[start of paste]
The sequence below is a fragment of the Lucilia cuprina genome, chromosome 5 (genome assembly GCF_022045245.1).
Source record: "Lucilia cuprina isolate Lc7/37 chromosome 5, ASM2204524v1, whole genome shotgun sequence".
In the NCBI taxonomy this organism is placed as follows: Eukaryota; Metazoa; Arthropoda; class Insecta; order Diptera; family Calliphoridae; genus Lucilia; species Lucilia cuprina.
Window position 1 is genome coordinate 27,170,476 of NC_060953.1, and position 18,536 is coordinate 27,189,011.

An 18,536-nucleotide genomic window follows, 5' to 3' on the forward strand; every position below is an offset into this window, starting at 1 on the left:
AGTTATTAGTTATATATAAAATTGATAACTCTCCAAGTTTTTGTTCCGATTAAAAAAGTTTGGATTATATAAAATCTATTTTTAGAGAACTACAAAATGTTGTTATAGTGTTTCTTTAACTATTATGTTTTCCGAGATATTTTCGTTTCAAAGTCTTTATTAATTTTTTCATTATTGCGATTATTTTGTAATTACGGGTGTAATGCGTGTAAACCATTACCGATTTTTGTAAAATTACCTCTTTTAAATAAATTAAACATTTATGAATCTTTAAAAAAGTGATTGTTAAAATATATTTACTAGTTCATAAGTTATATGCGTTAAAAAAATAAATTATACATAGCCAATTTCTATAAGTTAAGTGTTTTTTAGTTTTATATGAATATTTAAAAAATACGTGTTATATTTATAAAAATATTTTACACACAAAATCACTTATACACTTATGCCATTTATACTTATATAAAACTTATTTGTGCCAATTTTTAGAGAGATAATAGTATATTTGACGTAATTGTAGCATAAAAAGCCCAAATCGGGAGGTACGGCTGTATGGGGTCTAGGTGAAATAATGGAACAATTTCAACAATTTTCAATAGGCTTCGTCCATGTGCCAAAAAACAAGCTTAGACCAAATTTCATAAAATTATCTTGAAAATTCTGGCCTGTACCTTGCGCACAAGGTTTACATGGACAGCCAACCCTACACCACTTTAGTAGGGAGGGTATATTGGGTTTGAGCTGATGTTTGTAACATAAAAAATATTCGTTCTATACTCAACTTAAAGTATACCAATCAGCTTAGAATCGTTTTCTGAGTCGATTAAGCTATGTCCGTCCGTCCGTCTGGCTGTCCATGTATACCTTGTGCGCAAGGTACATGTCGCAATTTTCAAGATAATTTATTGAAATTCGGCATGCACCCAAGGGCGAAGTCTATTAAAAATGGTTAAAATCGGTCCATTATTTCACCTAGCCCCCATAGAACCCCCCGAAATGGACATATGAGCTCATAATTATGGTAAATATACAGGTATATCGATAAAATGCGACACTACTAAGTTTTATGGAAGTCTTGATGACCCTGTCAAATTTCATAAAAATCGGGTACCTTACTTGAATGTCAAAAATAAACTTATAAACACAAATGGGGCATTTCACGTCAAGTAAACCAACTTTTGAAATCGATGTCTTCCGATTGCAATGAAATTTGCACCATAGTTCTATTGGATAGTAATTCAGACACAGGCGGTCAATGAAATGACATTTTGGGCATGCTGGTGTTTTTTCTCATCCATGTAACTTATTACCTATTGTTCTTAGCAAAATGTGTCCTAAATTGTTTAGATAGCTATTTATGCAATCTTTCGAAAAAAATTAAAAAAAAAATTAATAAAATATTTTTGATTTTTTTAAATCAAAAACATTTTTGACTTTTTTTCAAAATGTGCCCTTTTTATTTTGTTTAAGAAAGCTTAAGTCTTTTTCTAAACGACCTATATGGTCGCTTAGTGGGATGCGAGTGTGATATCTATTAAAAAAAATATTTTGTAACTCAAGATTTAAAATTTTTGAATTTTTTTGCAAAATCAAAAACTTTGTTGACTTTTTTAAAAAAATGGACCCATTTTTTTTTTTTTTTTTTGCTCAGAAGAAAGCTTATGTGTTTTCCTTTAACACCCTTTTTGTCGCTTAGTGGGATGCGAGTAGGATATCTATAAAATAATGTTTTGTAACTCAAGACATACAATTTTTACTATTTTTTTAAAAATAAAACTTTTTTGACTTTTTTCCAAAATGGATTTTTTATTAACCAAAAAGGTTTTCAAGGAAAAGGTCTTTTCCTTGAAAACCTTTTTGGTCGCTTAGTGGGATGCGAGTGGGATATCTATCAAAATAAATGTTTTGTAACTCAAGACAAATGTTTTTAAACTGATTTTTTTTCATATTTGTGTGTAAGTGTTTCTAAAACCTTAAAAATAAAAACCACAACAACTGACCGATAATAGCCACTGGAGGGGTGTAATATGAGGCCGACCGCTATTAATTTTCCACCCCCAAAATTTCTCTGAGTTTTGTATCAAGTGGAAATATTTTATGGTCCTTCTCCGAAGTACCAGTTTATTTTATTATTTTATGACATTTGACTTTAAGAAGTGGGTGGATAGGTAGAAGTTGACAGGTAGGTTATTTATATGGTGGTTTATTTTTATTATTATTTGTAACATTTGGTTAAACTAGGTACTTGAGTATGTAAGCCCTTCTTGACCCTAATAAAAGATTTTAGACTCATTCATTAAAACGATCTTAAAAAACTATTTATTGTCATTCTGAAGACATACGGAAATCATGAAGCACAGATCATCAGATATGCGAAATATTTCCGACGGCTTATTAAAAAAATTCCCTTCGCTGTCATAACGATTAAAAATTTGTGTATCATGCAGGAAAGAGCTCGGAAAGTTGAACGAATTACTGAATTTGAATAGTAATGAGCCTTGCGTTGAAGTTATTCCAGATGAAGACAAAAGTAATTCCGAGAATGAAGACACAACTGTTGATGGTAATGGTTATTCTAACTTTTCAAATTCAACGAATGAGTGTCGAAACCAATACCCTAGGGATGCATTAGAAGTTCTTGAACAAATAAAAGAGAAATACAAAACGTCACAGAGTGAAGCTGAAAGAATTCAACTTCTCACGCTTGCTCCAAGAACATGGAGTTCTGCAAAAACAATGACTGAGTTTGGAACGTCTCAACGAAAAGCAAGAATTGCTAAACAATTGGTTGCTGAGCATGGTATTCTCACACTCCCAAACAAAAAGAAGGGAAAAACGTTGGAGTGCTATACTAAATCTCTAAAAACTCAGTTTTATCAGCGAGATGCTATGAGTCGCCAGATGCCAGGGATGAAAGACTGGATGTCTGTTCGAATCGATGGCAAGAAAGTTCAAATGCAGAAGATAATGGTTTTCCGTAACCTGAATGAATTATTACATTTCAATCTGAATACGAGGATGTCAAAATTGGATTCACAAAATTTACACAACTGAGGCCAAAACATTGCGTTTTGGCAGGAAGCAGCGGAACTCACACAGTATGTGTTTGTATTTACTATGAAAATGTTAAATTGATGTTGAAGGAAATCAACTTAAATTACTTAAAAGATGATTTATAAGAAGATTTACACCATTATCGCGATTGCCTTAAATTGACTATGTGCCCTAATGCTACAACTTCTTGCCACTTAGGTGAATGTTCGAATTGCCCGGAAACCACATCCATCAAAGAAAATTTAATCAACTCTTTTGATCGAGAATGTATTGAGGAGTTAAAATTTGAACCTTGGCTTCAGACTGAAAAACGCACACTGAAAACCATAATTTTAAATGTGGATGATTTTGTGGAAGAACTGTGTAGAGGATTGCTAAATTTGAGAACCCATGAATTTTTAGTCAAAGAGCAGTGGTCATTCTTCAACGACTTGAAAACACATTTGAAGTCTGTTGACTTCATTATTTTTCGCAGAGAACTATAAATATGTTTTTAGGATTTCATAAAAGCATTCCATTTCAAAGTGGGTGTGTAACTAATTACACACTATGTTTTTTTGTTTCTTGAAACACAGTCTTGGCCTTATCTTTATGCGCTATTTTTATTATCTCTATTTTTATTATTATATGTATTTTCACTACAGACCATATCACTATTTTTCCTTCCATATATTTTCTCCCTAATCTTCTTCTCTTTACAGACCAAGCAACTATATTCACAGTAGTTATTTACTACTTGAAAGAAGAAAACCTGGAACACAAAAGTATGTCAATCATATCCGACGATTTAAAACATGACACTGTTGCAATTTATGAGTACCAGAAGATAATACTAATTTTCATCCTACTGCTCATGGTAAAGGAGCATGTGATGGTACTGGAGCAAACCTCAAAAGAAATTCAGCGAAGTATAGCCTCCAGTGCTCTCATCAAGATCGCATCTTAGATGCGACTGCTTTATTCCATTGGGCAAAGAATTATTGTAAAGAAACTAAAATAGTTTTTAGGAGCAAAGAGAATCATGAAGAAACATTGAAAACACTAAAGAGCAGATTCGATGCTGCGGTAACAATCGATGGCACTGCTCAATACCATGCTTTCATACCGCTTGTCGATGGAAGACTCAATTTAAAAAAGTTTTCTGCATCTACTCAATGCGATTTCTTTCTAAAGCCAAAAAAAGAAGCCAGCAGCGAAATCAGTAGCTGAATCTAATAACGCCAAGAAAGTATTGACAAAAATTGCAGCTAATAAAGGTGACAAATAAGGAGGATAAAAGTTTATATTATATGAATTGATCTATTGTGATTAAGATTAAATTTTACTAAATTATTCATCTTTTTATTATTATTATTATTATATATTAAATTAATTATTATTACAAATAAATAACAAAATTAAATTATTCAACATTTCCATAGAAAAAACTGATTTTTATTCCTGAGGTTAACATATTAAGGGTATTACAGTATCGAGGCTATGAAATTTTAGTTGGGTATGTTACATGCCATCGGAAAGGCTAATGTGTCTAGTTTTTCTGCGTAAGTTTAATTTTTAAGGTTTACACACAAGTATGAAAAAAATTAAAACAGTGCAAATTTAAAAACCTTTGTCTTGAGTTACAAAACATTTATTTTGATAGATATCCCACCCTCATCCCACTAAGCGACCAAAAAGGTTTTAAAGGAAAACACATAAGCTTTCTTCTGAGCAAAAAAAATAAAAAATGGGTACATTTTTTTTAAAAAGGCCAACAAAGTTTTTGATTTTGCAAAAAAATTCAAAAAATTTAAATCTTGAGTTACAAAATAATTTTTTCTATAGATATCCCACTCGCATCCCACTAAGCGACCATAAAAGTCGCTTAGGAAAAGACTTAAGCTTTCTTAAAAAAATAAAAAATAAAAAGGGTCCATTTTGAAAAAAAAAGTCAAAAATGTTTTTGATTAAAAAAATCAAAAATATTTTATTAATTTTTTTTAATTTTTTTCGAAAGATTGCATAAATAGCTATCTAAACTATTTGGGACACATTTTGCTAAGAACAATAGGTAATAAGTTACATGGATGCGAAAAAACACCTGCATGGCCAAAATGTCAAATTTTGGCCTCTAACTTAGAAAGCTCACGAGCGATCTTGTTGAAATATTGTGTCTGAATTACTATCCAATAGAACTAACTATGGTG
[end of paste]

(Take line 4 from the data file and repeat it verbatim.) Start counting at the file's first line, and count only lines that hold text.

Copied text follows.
Window position 1 is genome coordinate 27,170,476 of NC_060953.1, and position 18,536 is coordinate 27,189,011.